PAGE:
Labor Day, 1990. You are driving back from visiting your parents, who live two states away. Your four-year-old daughter is strapped into her car seat in the back, and you are both singing along merrily to Raffi, or some such, when your accelerator gives out–suddenly a mere flap of a thing. You manage to turn on your emergency flashers, glance into the rearview mirror, and then guide your car over to the shoulder, braking gently.
“Mama?” your daughter asks from behind, holding her doll.
“It’ll be okay. The car’s broken but we’ll get help.” You crack your window in order to fly a piece of kleenex like a tiny flag and then open the other windows for air.
It is ninety-eight degrees, you are a month pregnant, and you are sitting in a broken car with a four-year old on the shoulder of a major interstate.
And…there is no such thing as a cell phone.
Nothin’ else to do, but to keep singing Raffi. And the peanut butter song. And the Mr. Rogers song. And all of your Sesame Street favorites. For safety’s sake you both stay buckled in, although soon her blonde bangs are sticking to her forehead. There is no such thing as bottled water, so you hand her a juice box. Luckily you’ve just had lunch and do not need to use the big girl’s room. You are not in maternity gear yet, but you feel a little queasy from the gas fumes from other vehicles whizzing by.
Do you want someone to stop…or not? The phrase, ‘sittin’ ducks,’ comes to mind. What if it’s some drifter, or ne’er do well? Some escapee from a Eudora Welty book?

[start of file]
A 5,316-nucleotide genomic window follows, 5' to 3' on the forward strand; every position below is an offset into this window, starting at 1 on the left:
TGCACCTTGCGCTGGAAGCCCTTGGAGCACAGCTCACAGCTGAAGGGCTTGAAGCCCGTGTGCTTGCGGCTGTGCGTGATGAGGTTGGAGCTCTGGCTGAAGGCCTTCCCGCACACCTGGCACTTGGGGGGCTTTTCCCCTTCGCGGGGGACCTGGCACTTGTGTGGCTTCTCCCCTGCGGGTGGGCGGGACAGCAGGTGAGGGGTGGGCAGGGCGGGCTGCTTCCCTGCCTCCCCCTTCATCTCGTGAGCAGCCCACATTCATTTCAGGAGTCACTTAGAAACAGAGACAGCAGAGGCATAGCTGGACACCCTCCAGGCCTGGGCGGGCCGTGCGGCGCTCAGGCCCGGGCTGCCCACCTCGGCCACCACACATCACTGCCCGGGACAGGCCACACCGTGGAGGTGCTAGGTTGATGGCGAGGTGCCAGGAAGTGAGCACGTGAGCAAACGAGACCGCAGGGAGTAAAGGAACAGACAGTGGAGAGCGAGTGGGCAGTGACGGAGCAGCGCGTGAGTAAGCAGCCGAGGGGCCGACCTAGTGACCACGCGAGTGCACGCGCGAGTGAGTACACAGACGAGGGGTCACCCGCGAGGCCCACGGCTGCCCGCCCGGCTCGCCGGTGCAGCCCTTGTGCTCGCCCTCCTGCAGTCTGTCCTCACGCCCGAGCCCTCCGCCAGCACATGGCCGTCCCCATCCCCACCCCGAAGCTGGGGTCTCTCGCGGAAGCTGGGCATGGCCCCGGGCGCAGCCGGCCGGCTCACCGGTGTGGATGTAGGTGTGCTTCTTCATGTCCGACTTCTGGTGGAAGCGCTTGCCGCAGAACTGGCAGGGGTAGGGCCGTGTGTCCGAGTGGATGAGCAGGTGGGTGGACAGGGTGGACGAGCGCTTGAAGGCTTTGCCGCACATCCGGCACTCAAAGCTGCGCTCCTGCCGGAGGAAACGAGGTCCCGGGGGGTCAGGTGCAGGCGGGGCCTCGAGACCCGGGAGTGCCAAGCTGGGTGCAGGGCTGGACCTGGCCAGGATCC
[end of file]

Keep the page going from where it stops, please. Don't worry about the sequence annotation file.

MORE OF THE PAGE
Finally–thank heavens that it’s a holiday–and a state trooper storms by to chase a speeder, as you were starting to segue into “Rudolph the Red-Nosed Reindeer.” He passes you, turns around in the grassy median, and parks in front of you. He is the quintessential trooper–sunglasses, dunlop over his belt, tight hat, buzzcut. You have never been so happy to see anyone in all your life.
You explain the situation.
“So your pedal done give out,” he scratches his jaw. “Mind openin’ the hood? I’ll take a look at the engine.”
You pull the handle and he rachets up the Mommy Volvo hood for a look-see. You hear him mutter, “Damn foreign cars.”
He leans way over for a closer look, his holstered gun grazing some internal automotive organ or another.
“Mama,” your daughter gasps. “Is he going to shoot the engine?”
“No, sweetie, he’s just checking it out.” Although you are sorely tempted to shoot it yourself, or give it a swift kick. How dare your old reliable Mommy car leave you stranded?
Slamming the hood, he crunches off to radio a tow truck, then give us a salute and zooms off.
Again, we are at the mercy of the strangers on the highway, until a kind ‘Mr. Tiddle’ chugs up and jerry-rigs your accelerator– with a MacGuyver-esque rubber band and paper clip– so that you can limp home at the absolute minimum speed.
You arrived home safely, and furthermore, you had never even heard of a cell phone, so it was what it was.
Once your second child was in elementary school, you bought a ‘car phone’ the size of a brick with a tight curly cord which plugged into the lighter, and which never quite reached your mouth, and sucked all of the juice out of the transmission, but still gave you an overall sense of security. You try not to think too hard about all of emergencies you could have avoided, the carpool dramas you could have assuaged, much less quick frantic calls to babysitters, teachers, doctors and the like.
And–instead of only being armed with juice boxes and songs, to actually be able to foist an iPhone with a game app into a toddler’s palm when they are screaming in the middle of Sears? Priceless.